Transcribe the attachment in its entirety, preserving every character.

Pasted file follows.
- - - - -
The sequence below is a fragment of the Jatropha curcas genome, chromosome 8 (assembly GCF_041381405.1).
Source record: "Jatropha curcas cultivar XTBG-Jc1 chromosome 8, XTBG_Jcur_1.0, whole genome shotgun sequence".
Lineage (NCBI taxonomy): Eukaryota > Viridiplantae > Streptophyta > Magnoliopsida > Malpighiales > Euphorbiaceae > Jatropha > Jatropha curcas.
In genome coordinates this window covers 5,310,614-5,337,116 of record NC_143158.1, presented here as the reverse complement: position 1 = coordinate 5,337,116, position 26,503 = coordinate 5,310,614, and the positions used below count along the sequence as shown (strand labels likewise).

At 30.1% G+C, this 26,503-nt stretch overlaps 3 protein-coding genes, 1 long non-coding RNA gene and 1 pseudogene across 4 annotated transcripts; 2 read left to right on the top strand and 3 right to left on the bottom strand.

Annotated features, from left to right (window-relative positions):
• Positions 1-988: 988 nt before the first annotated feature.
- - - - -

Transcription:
The sequence below is a fragment of the Jatropha curcas genome, chromosome 8 (assembly GCF_041381405.1).
Source record: "Jatropha curcas cultivar XTBG-Jc1 chromosome 8, XTBG_Jcur_1.0, whole genome shotgun sequence".
Lineage (NCBI taxonomy): Eukaryota > Viridiplantae > Streptophyta > Magnoliopsida > Malpighiales > Euphorbiaceae > Jatropha > Jatropha curcas.
In genome coordinates this window covers 5,310,614-5,337,116 of record NC_143158.1, presented here as the reverse complement: position 1 = coordinate 5,337,116, position 26,503 = coordinate 5,310,614, and the positions used below count along the sequence as shown (strand labels likewise).

At 30.1% G+C, this 26,503-nt stretch overlaps 3 protein-coding genes, 1 long non-coding RNA gene and 1 pseudogene across 4 annotated transcripts; 2 read left to right on the top strand and 3 right to left on the bottom strand.

Annotated features, from left to right (window-relative positions):
• Positions 1-988: 988 nt before the first annotated feature.